The Cornell Column

Jane Swanson
Cornell Community Liaison
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While I have the pleasure of spending time on Roosevelt Island every week, there have been many opportunities over the last couple of months for my colleagues and Cornell Tech students to come over to the Island from our temporary home in Chelsea.

At our Town Hall on October 1, Andrew Winters, Senior Director of Capital Projects, provided an update on the great progress that has been made at the campus. The City of New York gave us an incredible and rare opportunity to build our campus from scratch on Roosevelt Island, and we believe that designing this campus is an opportunity for everyone involved. Our 12-acre campus will be among the most energy efficient and environmentally-friendly campuses in the world, and will feature the latest in cutting edge technology.

Steel has started rising at the Bloomberg Center, our first academic building, and at the Bridge, where companies will locate on campus. In addition, the superstructure has started going up for the residential building, which will be the world’s first residential Passive House high-rise. All of our buildings as part of Phase One of the campus are now under construction and on track to open in summer 2017.

As a result of our aggressive barging operation, 6,389 trucks – that is 12,778 truck trips – were avoided on Roosevelt Island’s Main Street during demolition operations.  A new phase of barging was begun in September, with the installation of a temporary facility that allows delivery of certain construction materials to the site. In addition, we are doing extensive air quality monitoring on our site (you can see the results online at construction.tech.cornell.edu), and we are making extensive improvements to the roadways, replacing utilities, and widening the loop road around our campus to include a bike lane. We have also reopened the north loop road.

We are also working on a bike study, taking an engineer’s look at what can be done to improve safety for bikes accessing and circulating around Roosevelt Island.

PS/IS 217

Diane Levitt, Cornell Tech’s Senior Director of K-12 Education, has been very busy at PS/IS 217, and she gave an update on her work at the Town Hall. Working together with the PTA, teachers, school administration, and elected officials, we’re building a school that will truly prepare students to be citizens and creators in the digital age.

To date, we’ve connected the school to available tech learning opportunities for students and teachers, including professional development in computer game design and introducing the coding platform Codesters to the Beacon afterschool program. On October 30, 70 Cornell Tech students spent the morning with middle school students for Let’s Code Roosevelt Island.  It was a Halloween-themed event where students learned Scratch, the block coding language developed at MIT, to create some spooky online projects.  The Museum of the Moving Image trained our grad students in Scratch, and were there to help out at the event.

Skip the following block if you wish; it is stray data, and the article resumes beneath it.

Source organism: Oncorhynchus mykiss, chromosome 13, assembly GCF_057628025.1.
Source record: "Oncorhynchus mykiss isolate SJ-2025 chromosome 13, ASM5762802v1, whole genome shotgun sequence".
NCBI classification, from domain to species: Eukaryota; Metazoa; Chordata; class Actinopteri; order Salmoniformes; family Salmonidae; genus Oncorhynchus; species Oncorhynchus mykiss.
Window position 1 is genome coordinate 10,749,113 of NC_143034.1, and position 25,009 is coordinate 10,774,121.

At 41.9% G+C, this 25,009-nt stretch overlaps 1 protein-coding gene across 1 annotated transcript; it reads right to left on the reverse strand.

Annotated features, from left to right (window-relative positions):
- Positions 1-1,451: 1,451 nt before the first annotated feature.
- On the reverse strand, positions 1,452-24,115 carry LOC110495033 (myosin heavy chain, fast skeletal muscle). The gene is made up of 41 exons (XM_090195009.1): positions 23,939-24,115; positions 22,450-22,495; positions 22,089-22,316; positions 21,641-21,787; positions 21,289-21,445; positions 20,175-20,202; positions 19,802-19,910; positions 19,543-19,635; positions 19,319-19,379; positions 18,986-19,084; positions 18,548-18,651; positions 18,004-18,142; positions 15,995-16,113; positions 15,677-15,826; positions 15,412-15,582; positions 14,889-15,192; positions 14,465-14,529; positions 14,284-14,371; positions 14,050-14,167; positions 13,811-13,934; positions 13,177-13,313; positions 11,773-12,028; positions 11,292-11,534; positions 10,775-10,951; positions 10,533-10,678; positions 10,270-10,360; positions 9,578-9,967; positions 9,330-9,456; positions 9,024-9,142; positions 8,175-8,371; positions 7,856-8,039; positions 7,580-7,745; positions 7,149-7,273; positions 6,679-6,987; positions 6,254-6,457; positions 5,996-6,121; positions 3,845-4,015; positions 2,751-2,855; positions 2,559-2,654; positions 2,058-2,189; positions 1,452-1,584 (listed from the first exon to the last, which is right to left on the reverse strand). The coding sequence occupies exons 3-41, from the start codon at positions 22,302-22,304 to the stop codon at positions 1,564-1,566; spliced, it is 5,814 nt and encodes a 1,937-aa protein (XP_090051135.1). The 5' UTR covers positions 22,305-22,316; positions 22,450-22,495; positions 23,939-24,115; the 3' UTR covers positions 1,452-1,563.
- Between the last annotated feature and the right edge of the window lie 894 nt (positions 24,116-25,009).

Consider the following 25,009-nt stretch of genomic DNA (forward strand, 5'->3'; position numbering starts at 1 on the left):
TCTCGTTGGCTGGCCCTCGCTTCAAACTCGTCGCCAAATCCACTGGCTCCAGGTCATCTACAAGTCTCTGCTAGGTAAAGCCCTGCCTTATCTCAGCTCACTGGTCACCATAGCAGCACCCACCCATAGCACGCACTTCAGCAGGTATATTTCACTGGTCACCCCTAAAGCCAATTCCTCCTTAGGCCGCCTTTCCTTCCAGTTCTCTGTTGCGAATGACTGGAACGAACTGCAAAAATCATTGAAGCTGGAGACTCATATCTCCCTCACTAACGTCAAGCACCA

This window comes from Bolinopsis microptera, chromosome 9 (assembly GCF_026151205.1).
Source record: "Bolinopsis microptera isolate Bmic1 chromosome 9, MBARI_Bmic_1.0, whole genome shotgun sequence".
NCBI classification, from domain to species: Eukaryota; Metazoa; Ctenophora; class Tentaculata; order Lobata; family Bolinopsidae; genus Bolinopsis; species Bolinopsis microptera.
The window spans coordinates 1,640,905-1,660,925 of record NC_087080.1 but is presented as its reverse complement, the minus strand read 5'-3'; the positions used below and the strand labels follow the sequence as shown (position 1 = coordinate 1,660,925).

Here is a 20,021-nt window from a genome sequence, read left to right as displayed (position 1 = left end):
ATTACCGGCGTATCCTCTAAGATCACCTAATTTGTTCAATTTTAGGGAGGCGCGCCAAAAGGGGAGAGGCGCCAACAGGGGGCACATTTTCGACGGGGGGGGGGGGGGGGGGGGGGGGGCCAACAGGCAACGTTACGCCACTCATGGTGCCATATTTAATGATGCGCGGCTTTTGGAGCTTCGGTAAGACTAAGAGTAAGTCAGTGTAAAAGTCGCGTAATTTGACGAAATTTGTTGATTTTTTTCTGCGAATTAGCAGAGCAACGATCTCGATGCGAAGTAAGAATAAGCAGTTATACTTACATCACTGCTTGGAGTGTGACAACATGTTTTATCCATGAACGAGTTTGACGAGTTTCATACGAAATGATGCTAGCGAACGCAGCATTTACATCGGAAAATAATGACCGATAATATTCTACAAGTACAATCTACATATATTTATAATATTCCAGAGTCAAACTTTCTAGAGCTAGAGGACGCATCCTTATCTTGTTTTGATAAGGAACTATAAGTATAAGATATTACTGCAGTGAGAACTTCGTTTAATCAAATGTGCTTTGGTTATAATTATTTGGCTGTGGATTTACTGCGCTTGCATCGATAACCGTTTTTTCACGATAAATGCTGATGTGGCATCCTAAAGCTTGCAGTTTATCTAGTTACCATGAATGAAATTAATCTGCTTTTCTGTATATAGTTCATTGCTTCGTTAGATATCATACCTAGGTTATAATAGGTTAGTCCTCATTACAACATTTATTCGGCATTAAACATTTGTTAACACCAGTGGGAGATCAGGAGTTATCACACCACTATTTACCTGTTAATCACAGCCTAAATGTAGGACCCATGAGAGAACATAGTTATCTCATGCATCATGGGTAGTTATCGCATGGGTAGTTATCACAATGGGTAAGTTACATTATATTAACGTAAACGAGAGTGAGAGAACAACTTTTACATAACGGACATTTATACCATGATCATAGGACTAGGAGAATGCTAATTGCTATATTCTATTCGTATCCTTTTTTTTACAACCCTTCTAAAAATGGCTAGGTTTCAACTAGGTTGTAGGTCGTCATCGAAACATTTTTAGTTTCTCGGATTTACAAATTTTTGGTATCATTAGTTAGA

We’ll have many other activities at PS/IS 217 this year.  In addition to our Let’s Code event, we’ve invited the students to our campus in Chelsea for a tour and a panel with our graduate students about careers in technology.  A consultant has started leading workshops with teachers introducing computational thinking and computer science for the K-8 classroom.

At the Town Hall, we also had the pleasure of having Associate Dean Doug Stayman join us to give an overview of Cornell Tech’s academic programs, including our cross-disciplinary learning, innovative projects, and unique faculty whose research and work is changing the world.

We got to hear from one group of students at our Construction and Community Task Force meeting on October 26 that is working on an innovative project called Pallette to help those with quadriplegia live more independently. The students developed a tongue-operated device that could allow people with quadriplegia to control devices and the world around them as the Internet of Things expands. I am working to connect them with Coler Hospital, which has a large number of people living with quadriplegia.

It has already been a busy fall! Please visit construction.tech.cornell.edu for ongoing updates and to get in touch with us. I look forward to seeing you on the Island soon, and hope you enjoy the holidays!

Tags: Cornell Cornell Column

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